[Hannah said,] “I give him to the Lord. For his whole life he will be given over to the Lord.”
The story of Hannah and Samuel can help us understand the transition of identity that takes place in baptism. Hannah had not been able to bear a child, but she prayed, asking that if God would give her a child, she would give him to the Lord “for all the days of his life” (1 Samuel 1:11). God answered her prayer, and she eventually brought her little boy to Eli the priest to begin his training in the service of the Lord. And Samuel served God faithfully for many years.
In a way like what Hannah did, giving up her beloved child to God’s service, in baptism we give children to be a part of Christ’s church and kingdom, in which we are called to serve the Lord. The child’s primary identity shifts to become part of the church, the family of God. In baptism, we recognize that the Lord claims and sets the child apart as his own. And the child is introduced to their new church family (which extends across history and geography). The parents or caregivers are then entrusted to raise the child in the Christian faith, with the church’s help.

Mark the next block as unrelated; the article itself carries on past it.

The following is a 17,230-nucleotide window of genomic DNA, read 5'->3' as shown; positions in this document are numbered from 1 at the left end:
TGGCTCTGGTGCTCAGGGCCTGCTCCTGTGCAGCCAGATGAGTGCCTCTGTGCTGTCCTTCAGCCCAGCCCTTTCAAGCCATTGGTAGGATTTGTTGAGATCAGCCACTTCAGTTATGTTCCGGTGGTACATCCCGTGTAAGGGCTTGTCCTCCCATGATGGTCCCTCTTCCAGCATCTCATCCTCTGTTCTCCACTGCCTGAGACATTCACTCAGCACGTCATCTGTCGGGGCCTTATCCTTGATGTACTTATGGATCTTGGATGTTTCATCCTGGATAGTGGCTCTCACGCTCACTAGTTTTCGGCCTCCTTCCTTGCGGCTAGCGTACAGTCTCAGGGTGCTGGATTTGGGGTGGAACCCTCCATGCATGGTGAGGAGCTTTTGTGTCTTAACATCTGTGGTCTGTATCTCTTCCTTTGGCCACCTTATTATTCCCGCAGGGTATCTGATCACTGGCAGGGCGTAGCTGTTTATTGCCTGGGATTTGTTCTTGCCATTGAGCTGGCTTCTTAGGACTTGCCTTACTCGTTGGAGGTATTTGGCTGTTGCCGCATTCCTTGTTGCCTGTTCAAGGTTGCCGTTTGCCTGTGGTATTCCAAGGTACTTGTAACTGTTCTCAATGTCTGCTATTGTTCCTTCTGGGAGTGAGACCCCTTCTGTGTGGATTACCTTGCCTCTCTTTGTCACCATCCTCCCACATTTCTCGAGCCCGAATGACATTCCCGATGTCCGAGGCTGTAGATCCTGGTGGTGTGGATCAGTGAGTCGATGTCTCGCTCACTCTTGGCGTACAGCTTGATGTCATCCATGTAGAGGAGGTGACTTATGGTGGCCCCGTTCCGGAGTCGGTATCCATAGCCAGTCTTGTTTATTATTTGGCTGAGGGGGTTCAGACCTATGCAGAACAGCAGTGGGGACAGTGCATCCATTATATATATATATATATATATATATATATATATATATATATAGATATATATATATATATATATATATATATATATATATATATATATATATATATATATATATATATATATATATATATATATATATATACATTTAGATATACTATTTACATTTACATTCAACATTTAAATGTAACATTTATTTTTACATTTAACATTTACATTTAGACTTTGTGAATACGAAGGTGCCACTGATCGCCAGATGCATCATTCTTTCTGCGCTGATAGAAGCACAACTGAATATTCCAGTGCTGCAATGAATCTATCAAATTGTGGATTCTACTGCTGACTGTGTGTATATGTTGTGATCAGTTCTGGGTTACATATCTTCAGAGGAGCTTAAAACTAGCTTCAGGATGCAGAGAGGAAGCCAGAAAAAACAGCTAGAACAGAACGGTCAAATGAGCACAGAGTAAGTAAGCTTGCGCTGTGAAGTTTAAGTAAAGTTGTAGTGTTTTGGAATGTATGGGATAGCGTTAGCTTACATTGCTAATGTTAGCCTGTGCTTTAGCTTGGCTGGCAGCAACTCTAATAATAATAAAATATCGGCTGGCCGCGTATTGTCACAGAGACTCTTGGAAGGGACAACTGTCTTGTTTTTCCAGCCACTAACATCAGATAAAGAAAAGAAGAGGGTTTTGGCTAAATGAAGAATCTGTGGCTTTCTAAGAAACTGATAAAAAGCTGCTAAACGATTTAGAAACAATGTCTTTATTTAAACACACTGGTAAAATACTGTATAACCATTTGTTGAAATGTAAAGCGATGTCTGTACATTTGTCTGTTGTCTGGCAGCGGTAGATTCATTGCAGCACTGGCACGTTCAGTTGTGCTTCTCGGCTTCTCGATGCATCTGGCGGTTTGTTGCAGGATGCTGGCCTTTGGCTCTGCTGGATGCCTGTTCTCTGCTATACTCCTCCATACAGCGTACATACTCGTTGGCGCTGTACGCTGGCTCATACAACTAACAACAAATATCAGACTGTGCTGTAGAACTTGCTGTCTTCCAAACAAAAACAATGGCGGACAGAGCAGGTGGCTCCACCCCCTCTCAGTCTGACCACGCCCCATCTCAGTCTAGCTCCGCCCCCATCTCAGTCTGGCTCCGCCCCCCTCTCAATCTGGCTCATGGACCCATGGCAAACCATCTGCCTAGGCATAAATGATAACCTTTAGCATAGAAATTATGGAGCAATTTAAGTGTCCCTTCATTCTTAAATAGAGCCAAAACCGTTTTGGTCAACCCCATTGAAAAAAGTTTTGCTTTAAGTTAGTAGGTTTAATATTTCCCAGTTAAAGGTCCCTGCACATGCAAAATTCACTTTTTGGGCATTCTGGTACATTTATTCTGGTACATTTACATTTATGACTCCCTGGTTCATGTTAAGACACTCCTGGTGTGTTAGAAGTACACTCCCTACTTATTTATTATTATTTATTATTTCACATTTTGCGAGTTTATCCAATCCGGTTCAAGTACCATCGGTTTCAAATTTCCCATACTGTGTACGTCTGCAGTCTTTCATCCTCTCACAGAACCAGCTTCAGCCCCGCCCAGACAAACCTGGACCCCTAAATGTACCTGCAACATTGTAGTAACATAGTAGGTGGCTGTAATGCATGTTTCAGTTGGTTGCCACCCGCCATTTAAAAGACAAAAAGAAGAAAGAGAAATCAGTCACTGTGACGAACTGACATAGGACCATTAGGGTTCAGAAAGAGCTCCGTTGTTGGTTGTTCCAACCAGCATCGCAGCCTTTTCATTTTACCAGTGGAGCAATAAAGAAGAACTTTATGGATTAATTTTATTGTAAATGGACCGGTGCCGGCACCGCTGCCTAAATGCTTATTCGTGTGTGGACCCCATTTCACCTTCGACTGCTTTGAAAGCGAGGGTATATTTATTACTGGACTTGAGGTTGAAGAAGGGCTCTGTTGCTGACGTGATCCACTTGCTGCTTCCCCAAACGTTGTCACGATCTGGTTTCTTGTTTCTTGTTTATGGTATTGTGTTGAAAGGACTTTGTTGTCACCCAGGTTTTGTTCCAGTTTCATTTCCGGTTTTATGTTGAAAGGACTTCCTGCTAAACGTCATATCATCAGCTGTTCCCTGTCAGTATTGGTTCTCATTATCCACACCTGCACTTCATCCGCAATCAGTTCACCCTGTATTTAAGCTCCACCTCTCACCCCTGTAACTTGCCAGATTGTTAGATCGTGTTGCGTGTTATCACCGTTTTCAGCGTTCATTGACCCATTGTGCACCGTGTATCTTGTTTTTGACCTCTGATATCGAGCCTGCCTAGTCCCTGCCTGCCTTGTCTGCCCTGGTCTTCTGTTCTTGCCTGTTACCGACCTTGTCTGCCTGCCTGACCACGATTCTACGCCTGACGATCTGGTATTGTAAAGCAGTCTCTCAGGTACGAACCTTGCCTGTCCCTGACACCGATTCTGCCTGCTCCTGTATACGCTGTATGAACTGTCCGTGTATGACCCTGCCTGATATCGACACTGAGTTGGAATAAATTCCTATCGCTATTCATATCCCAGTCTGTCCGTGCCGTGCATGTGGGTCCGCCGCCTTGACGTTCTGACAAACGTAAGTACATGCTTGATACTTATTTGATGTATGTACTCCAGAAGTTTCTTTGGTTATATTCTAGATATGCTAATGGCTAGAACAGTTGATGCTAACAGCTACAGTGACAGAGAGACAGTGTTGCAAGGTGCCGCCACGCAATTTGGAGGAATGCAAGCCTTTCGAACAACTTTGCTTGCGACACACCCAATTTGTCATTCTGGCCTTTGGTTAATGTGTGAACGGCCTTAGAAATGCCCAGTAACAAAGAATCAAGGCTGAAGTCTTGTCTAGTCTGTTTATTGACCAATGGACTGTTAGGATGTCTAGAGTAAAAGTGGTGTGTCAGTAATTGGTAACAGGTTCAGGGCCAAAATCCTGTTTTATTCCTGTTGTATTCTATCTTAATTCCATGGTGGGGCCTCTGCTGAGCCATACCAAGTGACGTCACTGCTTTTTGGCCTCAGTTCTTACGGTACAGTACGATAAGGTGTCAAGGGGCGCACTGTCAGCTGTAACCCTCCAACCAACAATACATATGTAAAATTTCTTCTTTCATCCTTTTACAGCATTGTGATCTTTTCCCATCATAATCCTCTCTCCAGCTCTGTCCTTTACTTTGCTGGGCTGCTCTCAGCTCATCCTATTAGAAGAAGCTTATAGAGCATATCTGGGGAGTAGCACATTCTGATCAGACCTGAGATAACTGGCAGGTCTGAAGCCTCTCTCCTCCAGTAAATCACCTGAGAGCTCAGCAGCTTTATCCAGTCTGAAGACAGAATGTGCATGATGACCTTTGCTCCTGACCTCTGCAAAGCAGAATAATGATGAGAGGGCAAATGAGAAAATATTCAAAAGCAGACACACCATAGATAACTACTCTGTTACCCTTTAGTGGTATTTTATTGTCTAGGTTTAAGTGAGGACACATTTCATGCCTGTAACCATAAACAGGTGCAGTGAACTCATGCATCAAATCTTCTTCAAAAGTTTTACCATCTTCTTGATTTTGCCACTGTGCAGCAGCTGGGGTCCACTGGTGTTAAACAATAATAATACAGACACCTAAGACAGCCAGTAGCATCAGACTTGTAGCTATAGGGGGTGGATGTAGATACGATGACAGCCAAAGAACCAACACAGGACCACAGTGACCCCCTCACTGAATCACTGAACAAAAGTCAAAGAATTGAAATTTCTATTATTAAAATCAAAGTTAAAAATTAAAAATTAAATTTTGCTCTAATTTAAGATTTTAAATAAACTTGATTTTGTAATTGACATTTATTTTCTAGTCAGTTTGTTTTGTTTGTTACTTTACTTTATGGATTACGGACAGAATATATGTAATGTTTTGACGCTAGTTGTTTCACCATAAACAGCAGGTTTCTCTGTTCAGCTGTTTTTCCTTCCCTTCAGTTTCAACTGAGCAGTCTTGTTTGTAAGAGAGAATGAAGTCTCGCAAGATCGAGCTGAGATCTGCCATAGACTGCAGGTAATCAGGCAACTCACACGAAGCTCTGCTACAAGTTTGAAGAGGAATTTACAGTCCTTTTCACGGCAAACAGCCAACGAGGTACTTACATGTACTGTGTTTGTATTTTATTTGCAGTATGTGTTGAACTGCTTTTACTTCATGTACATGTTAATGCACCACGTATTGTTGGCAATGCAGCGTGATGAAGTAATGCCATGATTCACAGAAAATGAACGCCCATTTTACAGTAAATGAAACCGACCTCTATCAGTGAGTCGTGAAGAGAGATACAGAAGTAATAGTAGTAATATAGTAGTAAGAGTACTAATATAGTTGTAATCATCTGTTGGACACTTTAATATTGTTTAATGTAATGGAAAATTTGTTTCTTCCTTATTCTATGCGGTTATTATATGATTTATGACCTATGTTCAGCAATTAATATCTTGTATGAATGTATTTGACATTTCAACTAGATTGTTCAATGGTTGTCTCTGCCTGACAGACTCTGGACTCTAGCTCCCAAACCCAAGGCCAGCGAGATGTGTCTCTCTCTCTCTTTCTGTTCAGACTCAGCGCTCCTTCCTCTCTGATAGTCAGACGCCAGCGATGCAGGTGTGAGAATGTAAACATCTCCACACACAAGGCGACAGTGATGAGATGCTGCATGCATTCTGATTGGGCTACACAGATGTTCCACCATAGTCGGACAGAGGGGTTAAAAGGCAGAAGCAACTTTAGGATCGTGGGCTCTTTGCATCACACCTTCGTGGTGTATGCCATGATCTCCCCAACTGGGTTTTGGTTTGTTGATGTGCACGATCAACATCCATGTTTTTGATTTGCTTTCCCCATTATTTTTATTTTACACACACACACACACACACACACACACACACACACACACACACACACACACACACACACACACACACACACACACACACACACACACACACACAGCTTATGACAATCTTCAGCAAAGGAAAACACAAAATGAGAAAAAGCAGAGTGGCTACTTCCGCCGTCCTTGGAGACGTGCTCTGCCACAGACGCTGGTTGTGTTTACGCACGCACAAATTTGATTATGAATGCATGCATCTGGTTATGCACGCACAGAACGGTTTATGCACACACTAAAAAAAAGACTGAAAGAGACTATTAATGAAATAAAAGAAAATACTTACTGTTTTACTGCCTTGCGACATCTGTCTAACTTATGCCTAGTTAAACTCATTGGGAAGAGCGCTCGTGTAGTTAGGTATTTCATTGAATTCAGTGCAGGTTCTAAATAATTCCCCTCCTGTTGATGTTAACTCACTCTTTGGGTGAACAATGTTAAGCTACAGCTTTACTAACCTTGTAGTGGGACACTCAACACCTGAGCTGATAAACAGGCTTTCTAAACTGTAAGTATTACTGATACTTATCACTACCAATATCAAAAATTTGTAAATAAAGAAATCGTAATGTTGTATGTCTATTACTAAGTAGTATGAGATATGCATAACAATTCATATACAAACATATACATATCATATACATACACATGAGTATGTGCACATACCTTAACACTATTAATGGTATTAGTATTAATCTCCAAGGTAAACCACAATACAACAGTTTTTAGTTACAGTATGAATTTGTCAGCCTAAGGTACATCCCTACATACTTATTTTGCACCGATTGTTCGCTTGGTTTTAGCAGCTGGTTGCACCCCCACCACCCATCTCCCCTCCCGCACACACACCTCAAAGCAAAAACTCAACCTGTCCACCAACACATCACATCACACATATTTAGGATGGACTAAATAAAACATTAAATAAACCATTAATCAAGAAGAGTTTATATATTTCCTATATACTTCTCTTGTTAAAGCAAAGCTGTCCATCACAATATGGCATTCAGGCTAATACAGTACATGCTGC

Bringing a child for baptism is therefore a profound act of faith, because the child may be called to serve God in radical or even dangerous ways for Christ’s kingdom. Even so, the Spirit assures us that each one’s destiny is always in God’s hand (John 10:27-30).
Lord, thank you for calling us to be your own. We give our whole lives over to you, for you gave yourself completely for us. Use us for your purposes. Amen.
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